Packers notebook: Randall takes Eagles' Treggs to task over hit
GREEN BAY — The ongoing conflict between Green Bay Packers cornerback Damarious Randall and Philadelphia Eagles wide receiver Bryce Treggs spilled into the locker room at Lambeau Field on Tuesday.
Randall suffered a concussion after Treggs leveled him with a blindside block during an exhibition game Aug. 10, a hit that, according to a tweet from Treggs, triggered a league-imposed fine of $25,000.
Eleven days later, Randall cleared the concussion protocol and returned to the practice field for the first time. He participated in all aspects of Tuesday’s two-hour session, and reporters circled his locker shortly thereafter.
“I just felt like it was a very, very dirty hit and him just crying about the fine that made me feel like that was very, very disrespectful,” Randall said of his decision to fire back through social media after Treggs lamented the fine on Twitter.
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“I mean, with me, I would say more a suspension than money but since (Treggs) ain't got much of that, I guess the money punishment is fine.”
Randall was in good spirits during and after practice. He immediately slid back into a starting position in the base defense opposite rookie cornerback Kevin King. Then he moved into the slot when Quinten Rollins took the field in nickel.
“It's always tough missing time,” Randall said, “especially when this is the critical time and you're getting back in shape and just getting ready to get rolling with the regular season, it's definitely tough missing time.”
Randall said it was the first concussion of his career and jokingly called the whole situation “pretty cool, actually.” He did not describe the severity of his symptoms but told reporters he felt great during his first day back on the field.
“I just went through the protocol and we've got a great, great staff here and I just took it day by day,” Randall said.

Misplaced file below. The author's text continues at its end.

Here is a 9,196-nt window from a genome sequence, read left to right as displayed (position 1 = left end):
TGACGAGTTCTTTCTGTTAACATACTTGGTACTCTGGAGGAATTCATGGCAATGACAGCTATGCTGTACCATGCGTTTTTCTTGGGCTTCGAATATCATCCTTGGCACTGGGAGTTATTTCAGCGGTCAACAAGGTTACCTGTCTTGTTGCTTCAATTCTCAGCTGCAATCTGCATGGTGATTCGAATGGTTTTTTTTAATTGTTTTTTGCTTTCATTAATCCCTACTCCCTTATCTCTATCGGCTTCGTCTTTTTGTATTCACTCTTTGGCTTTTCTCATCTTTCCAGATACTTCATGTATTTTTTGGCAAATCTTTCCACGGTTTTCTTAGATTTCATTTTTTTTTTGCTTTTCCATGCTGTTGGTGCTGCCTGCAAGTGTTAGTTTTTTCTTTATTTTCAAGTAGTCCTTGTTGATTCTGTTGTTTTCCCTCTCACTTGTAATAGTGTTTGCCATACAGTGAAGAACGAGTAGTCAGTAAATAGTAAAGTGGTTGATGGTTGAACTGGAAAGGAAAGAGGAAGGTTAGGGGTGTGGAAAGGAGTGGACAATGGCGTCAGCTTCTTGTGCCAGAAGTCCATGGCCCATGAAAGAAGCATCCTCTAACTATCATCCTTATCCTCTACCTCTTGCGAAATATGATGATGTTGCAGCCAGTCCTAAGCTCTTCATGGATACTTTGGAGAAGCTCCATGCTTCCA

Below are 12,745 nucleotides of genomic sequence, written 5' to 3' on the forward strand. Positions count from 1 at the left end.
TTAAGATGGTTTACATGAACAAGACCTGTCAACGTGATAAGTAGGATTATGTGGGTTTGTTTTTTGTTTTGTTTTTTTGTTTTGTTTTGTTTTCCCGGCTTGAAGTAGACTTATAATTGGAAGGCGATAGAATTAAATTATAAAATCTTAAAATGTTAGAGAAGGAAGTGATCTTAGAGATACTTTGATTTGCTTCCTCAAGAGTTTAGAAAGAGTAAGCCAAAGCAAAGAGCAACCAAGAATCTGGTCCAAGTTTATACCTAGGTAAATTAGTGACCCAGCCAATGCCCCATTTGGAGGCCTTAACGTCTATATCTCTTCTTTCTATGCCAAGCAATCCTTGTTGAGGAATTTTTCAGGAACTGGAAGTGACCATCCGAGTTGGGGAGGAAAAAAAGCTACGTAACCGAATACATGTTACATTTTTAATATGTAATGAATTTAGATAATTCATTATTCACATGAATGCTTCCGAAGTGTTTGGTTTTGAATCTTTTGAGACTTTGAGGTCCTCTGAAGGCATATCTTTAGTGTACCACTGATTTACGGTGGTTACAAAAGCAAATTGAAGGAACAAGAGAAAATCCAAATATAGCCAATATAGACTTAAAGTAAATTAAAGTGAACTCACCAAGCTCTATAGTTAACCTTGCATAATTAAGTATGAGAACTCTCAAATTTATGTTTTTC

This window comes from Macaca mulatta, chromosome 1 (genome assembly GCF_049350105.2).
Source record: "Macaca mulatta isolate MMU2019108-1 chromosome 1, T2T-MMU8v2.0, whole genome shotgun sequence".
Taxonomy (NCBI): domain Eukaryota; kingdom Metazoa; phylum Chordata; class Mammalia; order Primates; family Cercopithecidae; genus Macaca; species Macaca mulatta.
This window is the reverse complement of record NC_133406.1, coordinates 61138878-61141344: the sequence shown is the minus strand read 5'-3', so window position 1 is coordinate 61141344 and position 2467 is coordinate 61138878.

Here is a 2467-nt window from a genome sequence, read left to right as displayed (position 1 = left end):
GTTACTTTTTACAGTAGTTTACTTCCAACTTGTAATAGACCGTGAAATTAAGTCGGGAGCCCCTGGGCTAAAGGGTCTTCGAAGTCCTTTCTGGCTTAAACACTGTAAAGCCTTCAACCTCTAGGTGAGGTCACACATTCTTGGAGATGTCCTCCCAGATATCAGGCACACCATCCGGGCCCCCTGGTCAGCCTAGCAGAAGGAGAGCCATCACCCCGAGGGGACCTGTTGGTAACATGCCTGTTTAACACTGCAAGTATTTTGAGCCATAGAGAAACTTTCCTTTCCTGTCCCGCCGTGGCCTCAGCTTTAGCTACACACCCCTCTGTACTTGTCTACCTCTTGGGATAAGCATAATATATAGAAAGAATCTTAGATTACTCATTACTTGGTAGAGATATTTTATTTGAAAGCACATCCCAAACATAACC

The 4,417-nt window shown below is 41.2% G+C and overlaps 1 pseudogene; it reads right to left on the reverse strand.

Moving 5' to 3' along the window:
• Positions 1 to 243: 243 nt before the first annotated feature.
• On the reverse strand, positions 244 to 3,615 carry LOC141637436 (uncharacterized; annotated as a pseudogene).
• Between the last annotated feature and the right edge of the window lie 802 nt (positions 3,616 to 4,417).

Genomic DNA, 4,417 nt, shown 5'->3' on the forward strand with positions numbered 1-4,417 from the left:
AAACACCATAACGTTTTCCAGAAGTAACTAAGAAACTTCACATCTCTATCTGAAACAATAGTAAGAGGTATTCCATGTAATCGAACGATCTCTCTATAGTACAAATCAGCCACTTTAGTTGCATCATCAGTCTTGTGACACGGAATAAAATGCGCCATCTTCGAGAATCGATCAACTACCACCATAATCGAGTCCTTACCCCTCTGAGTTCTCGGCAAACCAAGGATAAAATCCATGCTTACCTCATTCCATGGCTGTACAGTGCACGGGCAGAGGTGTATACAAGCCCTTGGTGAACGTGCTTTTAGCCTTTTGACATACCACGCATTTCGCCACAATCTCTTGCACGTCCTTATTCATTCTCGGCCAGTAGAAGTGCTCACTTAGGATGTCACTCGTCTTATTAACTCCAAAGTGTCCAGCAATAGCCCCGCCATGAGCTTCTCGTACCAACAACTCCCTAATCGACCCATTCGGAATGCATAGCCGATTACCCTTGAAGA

Back in the saddle: Running back Ty Montgomery said he made it through practice without any problems and intends to play Saturday night against Denver.
“It was a good day,” he said.
Montgomery, who missed all of last week with a leg injury, took part in warm-up drills, one-on-ones and 9-on-7, then was limited to just a couple of plays in the team drills. Running backs coach Ben Sirmans said he limited Montgomery’s work on his first day back.
As far as the Broncos game, Montgomery said he expects to play. Montgomery carries the sickle cell trait, which in the case of former Washington safety Ryan Clark, caused Clark to become severely ill after playing in Denver’s high altitude.
Clark wound up having his gall bladder and spleen removed and was deactivated from that point on anytime the team played in Denver.
“Obviously, there’s questions that are going to arise when you find out a guy with sickle cell trait is going to play in Denver because of what’s happened to some guys from the past,” Montgomery said. “But like I’ve said before, sickle cell trait is subjective in how it affects certain individuals.”
Montgomery said he played a full game in Utah in college and didn’t have any issues, although he said he took an IV at halftime and took oxygen during the game.
He said he knows the way it would affect him and can identify whether it’s causing him problems. He said his body would not be stressed the same way as if it were a regular-season game because starters usually come out of the game early.